On September 30, Rochester DSA joined our comrades from Syracuse DSA for a tour of the Harriet Tubman Home in Auburn, New York. The trip was an exciting opportunity to connect with a neighboring chapter as we spread our roots. As important, we walked away with a deep appreciation for our region’s legacy, and the importance of keeping this legacy alive to understand and address the deep rifts our society continues to face today.
The site manager, Reverend Paul Gordon Carter, does admirable work in this regard. Carter guaranteed that each of the visitors would learn something new; an entirely justified prediction.
Strikingly, Carter did not shy away from the horrors of slavery. Providing the historical context of Harriet Tubman’s life, he passionately described how free peoples were uprooted from their homeland, placed in shackles, and enslaved for their labor—many dying on the journey. Throughout, Carter made a point of avoiding the words “slave” and “slavemaster,” emphasizing that these were enslaved peoples, held by force for the material benefit of their enslaver. Slavery is not a natural condition, but an exploitative social structure designed for the maintenance of the enslaver’s power.
Tubman herself experienced whipping on numerous occasions, two of which were recounted by Carter in detail. She bore scars on her neck and back for the remainder of her life.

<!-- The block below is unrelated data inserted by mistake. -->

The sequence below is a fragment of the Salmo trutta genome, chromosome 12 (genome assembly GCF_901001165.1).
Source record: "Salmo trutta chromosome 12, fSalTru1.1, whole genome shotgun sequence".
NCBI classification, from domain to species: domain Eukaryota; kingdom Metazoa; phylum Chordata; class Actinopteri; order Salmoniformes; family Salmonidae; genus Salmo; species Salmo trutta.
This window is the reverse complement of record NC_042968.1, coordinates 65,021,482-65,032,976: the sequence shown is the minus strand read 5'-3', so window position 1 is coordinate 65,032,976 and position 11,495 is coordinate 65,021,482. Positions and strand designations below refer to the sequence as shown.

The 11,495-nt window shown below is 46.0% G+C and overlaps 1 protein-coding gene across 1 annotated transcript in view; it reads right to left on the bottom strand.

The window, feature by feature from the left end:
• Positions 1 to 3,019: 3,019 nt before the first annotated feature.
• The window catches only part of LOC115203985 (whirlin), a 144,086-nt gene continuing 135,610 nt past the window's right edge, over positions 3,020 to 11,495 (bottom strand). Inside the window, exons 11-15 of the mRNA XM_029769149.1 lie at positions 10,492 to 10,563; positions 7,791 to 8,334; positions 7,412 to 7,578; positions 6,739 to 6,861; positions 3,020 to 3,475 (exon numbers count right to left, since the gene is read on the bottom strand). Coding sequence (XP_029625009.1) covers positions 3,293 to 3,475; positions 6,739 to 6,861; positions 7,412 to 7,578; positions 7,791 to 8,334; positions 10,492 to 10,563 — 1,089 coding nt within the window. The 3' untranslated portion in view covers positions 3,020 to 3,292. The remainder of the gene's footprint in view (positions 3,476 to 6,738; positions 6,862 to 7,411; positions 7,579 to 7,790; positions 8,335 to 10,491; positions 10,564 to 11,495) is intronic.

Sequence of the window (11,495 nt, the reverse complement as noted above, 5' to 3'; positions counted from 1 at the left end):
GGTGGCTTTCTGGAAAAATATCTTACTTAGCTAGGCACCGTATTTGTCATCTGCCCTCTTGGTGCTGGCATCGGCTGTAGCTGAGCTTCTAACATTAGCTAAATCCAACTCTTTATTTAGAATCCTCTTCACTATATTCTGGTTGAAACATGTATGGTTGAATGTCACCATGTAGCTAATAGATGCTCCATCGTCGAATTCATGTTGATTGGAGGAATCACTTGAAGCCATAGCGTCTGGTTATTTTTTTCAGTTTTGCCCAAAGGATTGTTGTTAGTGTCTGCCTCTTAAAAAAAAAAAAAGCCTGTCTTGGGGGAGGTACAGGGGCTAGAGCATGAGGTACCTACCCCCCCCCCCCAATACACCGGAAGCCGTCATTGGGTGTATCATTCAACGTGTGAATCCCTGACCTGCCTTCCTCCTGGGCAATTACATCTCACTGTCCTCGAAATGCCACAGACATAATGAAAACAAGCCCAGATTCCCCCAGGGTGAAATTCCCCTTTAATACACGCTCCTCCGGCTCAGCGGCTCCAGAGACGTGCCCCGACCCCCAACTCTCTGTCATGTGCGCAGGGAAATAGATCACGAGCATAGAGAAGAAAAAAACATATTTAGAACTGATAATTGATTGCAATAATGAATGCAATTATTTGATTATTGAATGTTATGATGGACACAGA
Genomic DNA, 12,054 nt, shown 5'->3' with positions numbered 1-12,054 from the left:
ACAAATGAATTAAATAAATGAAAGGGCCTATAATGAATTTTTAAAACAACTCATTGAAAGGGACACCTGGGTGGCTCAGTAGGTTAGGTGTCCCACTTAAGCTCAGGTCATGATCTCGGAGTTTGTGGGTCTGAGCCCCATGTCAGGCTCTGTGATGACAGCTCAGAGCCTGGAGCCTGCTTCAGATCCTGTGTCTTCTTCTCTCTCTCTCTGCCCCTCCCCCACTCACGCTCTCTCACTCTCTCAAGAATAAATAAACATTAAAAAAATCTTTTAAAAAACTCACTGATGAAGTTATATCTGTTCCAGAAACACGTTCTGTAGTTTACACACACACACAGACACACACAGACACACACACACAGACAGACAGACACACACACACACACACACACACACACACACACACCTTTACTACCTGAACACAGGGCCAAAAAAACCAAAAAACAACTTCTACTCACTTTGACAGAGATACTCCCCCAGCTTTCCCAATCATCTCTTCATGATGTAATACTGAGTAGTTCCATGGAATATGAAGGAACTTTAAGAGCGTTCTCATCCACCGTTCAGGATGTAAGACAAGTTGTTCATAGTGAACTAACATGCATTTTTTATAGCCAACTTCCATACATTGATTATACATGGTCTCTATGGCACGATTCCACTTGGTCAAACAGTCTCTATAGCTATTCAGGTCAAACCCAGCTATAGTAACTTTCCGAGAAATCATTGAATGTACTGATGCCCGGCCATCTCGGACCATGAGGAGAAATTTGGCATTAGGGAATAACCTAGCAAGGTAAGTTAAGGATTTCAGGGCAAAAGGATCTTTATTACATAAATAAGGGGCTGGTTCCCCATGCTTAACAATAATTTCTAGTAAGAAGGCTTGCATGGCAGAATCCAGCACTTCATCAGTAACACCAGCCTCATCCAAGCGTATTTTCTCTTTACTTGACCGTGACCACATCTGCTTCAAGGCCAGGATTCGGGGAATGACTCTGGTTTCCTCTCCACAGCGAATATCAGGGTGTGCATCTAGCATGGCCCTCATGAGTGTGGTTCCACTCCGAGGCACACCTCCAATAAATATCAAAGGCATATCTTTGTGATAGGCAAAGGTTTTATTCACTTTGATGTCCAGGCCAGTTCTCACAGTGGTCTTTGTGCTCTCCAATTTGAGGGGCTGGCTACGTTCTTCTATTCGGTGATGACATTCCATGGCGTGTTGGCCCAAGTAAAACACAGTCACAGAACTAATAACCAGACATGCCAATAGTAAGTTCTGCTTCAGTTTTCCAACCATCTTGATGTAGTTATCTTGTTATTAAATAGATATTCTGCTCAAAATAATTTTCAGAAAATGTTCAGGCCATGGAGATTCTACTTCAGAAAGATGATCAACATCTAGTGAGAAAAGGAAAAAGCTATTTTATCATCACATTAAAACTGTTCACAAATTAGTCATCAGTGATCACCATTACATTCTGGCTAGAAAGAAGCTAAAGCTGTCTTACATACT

Carter passed around a two-pound metal weight while speaking, before revealing that Tubman was struck in the head by such a weight, aimed at a nearby man attempting to flee from captivity. Lacking proper medical attention and time for recovery, she was forced to return to work with blood from the wound still pouring over her eyes. She experienced bouts of epilepsy thereafter.
As Du Bois recounts in Black Reconstruction, enslaved peoples did not submit passively to their condition but found ways to overcome it. Tubman escaped her enslavers in 1849, but famously returned to the South on numerous occasions with the aim of freeing members of her family. Overall, she rescued approximately seventy people, while advising many more on means of escape.
During the Civil War she served as a nurse and Union spy, becoming the first woman to lead an armed raid in U.S. military history. This withdrawal of labor from the enslaver through flight, and bestowal of labor on the Union, says Du Bois, “decided the war.”
Tubman’s service did not protect her from ongoing racial oppression. Riding the train home to Auburn on a half-fare nurse’s pass, she was violently ejected from her seat and thrown into the baggage car. Not until 1899 did Tubman receive a pension for her service.
Following his presentation, Carter described his passion for telling this story. The Harriet Tubman Home is managed by the National Parks Service in partnership with the historic African Methodist Episcopal Zion Church. Through this arrangement, says Carter, it remains “our story.” Otherwise, Carter suggests, it becomes “his-story, and we can see what they’re trying to do to that,” alluding to reactionary efforts to rewrite classroom curriculums.
Tubman’s immense accomplishments were not done alone. Throughout Carter’s presentation, the importance of organizing was apparent. Tubman’s safe passage was supported by abolitionists along the Underground Railroad, including here in Rochester. At the same time, Tubman’s legacy shows the impact one dedicated person can make. Finally, nothing demonstrates more starkly the potential for change than the emancipation of billions of dollars in uncompensated human capital from enslavers during the Civil War. By drawing on this legacy, remembering these stories, and putting their lessons into action, we will fight against the return of such horrors to build a better tomorrow.